Entering UK without leave [Sec 24 (1) (a)]8--3--13--1
Overstaying time limit of leave [Sec 24 (1) (b) (i), 24 (1) (c)]----------------
Failure to observe conditions of leave [Sec 24 (10) (b) (ii), 24 (1) (d)]2--11--------
Failure to observe restrictions under Schedule 2 or 3 as to reporting to police or an Immigration Officer as to residence [Sec 24 (1) (e)]1--1----------
Foreign national failing to register with police or to produce documents etc. [Sec 26 (1) (f)]----------------
Failing to supply necessary information when staying at hotels etc. [Sec 26 (1) (f)]----------------

(2) Principal immigration offence.


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Table C. Number of offenders sentenced to immediate custody at magistrates' courts for offences under the Immigration Act 1971 by type of offence and length of sentence, 1995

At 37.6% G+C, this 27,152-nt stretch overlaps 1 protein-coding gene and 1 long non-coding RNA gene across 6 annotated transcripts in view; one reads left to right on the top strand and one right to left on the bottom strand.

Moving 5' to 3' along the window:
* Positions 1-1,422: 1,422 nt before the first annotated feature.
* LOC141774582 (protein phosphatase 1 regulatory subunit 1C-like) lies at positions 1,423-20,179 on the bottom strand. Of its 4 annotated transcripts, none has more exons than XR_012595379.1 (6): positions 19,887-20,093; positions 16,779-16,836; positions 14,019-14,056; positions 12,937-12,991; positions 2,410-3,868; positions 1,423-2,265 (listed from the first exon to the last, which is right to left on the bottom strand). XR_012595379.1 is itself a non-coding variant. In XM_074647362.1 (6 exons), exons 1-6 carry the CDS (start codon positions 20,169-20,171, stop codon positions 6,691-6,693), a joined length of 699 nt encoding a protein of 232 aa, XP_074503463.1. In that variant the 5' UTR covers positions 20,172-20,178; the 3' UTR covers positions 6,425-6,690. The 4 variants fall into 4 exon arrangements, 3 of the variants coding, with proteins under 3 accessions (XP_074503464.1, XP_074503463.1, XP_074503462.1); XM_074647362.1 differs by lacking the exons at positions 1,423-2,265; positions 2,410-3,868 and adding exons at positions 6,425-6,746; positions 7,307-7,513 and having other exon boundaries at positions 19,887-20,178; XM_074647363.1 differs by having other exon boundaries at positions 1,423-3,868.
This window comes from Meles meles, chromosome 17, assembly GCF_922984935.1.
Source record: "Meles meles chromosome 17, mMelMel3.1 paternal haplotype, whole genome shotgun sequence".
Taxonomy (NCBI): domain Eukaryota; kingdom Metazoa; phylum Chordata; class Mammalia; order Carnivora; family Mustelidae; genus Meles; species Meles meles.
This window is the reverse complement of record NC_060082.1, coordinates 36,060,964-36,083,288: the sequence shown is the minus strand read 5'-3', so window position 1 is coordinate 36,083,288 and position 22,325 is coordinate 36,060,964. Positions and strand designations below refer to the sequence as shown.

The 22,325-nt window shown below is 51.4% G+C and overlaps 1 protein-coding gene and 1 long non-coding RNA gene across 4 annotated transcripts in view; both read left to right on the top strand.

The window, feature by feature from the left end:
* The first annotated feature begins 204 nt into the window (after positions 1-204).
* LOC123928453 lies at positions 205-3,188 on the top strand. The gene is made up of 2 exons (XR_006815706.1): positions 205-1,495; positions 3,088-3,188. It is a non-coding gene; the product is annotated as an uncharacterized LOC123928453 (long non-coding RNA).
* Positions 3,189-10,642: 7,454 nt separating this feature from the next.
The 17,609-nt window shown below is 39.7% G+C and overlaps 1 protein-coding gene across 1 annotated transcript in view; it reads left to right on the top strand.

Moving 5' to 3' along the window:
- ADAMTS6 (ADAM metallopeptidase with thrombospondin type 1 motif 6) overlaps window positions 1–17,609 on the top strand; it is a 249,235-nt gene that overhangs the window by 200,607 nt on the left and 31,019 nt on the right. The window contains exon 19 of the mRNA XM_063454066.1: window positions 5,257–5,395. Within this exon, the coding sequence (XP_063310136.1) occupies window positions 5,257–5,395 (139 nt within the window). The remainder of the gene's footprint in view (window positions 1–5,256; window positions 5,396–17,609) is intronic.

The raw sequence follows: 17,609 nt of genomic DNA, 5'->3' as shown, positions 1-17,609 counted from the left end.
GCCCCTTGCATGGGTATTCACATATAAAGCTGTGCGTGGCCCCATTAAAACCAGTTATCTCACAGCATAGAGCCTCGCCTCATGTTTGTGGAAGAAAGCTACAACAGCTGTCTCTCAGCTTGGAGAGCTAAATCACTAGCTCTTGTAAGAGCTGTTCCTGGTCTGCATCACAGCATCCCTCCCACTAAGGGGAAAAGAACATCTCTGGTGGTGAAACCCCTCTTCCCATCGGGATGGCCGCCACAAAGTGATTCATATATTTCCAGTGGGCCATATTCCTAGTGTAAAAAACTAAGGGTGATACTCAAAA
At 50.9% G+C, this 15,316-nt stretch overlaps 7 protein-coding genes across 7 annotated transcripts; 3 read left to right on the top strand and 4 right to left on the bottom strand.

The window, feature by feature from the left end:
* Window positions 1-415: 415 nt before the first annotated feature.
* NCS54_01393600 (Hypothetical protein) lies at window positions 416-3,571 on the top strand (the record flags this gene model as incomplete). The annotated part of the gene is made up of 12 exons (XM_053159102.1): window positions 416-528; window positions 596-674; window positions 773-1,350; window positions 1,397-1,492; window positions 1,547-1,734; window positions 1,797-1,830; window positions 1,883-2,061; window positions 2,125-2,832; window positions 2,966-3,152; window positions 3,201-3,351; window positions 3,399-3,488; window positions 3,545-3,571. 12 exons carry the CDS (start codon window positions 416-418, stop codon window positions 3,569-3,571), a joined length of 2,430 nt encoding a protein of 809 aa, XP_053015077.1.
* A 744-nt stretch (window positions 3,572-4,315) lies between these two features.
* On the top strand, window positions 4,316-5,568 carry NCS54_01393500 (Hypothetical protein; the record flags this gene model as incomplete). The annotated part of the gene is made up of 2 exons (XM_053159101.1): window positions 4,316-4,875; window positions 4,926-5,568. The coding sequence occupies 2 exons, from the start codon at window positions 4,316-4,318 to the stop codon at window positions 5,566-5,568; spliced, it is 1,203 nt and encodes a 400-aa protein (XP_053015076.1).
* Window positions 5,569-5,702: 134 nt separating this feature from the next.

England and Wales

Length of sentence given
Offence(3) descriptionTotal immediate custody14 daysOne monthTwo monthsThree months
Entering UK in breach of a deportation order [Sec 24(1)(a)]----------
Entering UK without leave [Sec 24(1)(a)]2------2
Overstaying time limit of leave [Sec 24(1)(b)(i), 24(1)(c)]4--13--
Failure to observe conditions of leave [Sec 24(10)(b)(ii), 24(1)(d)]----------
Failure to observe restrictions under Schedule 2 or 3 as to reporting to police or an Immigration Officer as to residence [Sec 24(1)(e)]11------
Foreign national failing to register with police or to produce documents etc. [Sec 26(1)(f)]----------
Failing to supply necessary information when staying at hotels etc. [Sec 26(1)(f)]----------

(3) Principal immigration offence.